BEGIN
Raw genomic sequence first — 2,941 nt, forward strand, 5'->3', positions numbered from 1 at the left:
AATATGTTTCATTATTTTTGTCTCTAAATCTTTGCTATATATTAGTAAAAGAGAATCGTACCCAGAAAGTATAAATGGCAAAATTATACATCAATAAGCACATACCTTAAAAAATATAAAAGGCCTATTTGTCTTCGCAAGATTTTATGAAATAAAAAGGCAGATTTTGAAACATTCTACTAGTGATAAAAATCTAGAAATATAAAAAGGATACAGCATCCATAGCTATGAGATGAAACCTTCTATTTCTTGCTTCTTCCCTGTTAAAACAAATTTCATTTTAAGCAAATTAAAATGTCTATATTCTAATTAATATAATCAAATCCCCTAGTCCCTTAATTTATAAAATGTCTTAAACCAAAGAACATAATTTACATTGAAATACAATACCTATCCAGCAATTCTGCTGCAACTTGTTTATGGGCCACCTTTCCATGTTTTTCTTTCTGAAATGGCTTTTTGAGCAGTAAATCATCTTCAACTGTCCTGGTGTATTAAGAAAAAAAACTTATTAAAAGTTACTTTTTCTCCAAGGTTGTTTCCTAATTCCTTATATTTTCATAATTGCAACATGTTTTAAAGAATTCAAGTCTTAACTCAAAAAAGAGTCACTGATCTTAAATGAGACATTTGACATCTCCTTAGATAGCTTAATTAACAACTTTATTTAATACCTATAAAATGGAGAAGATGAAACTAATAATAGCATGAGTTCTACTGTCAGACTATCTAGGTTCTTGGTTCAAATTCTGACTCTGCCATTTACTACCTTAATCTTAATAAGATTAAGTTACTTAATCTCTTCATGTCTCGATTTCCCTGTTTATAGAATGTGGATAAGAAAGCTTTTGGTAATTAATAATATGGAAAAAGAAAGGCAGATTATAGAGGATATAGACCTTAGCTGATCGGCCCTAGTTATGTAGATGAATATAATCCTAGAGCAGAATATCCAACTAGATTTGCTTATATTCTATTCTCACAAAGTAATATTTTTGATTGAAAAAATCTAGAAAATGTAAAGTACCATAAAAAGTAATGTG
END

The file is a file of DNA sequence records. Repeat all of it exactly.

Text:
Raw genomic sequence first — 2,941 nt, forward strand, 5'->3', positions numbered from 1 at the left:
AATATGTTTCATTATTTTTGTCTCTAAATCTTTGCTATATATTAGTAAAAGAGAATCGTACCCAGAAAGTATAAATGGCAAAATTATACATCAATAAGCACATACCTTAAAAAATATAAAAGGCCTATTTGTCTTCGCAAGATTTTATGAAATAAAAAGGCAGATTTTGAAACATTCTACTAGTGATAAAAATCTAGAAATATAAAAAGGATACAGCATCCATAGCTATGAGATGAAACCTTCTATTTCTTGCTTCTTCCCTGTTAAAACAAATTTCATTTTAAGCAAATTAAAATGTCTATATTCTAATTAATATAATCAAATCCCCTAGTCCCTTAATTTATAAAATGTCTTAAACCAAAGAACATAATTTACATTGAAATACAATACCTATCCAGCAATTCTGCTGCAACTTGTTTATGGGCCACCTTTCCATGTTTTTCTTTCTGAAATGGCTTTTTGAGCAGTAAATCATCTTCAACTGTCCTGGTGTATTAAGAAAAAAAACTTATTAAAAGTTACTTTTTCTCCAAGGTTGTTTCCTAATTCCTTATATTTTCATAATTGCAACATGTTTTAAAGAATTCAAGTCTTAACTCAAAAAAGAGTCACTGATCTTAAATGAGACATTTGACATCTCCTTAGATAGCTTAATTAACAACTTTATTTAATACCTATAAAATGGAGAAGATGAAACTAATAATAGCATGAGTTCTACTGTCAGACTATCTAGGTTCTTGGTTCAAATTCTGACTCTGCCATTTACTACCTTAATCTTAATAAGATTAAGTTACTTAATCTCTTCATGTCTCGATTTCCCTGTTTATAGAATGTGGATAAGAAAGCTTTTGGTAATTAATAATATGGAAAAAGAAAGGCAGATTATAGAGGATATAGACCTTAGCTGATCGGCCCTAGTTATGTAGATGAATATAATCCTAGAGCAGAATATCCAACTAGATTTGCTTATATTCTATTCTCACAAAGTAATATTTTTGATTGAAAAAATCTAGAAAATGTAAAGTACCATAAAAAGTAATGTG